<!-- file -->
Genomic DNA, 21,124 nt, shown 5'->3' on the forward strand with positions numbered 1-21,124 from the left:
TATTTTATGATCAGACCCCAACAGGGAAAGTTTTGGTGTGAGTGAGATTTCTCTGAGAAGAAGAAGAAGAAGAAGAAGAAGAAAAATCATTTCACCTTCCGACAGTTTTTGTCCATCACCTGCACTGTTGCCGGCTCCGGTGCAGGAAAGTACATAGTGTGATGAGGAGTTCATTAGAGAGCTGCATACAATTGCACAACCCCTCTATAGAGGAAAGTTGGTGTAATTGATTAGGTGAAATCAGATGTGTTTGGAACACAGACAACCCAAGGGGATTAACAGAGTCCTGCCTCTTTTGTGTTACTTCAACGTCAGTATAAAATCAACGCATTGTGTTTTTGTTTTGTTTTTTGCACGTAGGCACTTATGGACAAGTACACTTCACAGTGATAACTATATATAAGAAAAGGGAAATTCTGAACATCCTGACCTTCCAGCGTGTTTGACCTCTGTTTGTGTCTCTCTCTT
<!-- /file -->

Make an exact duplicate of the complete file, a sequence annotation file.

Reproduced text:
Genomic DNA, 21,124 nt, shown 5'->3' on the forward strand with positions numbered 1-21,124 from the left:
TATTTTATGATCAGACCCCAACAGGGAAAGTTTTGGTGTGAGTGAGATTTCTCTGAGAAGAAGAAGAAGAAGAAGAAGAAGAAAAATCATTTCACCTTCCGACAGTTTTTGTCCATCACCTGCACTGTTGCCGGCTCCGGTGCAGGAAAGTACATAGTGTGATGAGGAGTTCATTAGAGAGCTGCATACAATTGCACAACCCCTCTATAGAGGAAAGTTGGTGTAATTGATTAGGTGAAATCAGATGTGTTTGGAACACAGACAACCCAAGGGGATTAACAGAGTCCTGCCTCTTTTGTGTTACTTCAACGTCAGTATAAAATCAACGCATTGTGTTTTTGTTTTGTTTTTTGCACGTAGGCACTTATGGACAAGTACACTTCACAGTGATAACTATATATAAGAAAAGGGAAATTCTGAACATCCTGACCTTCCAGCGTGTTTGACCTCTGTTTGTGTCTCTCTCTT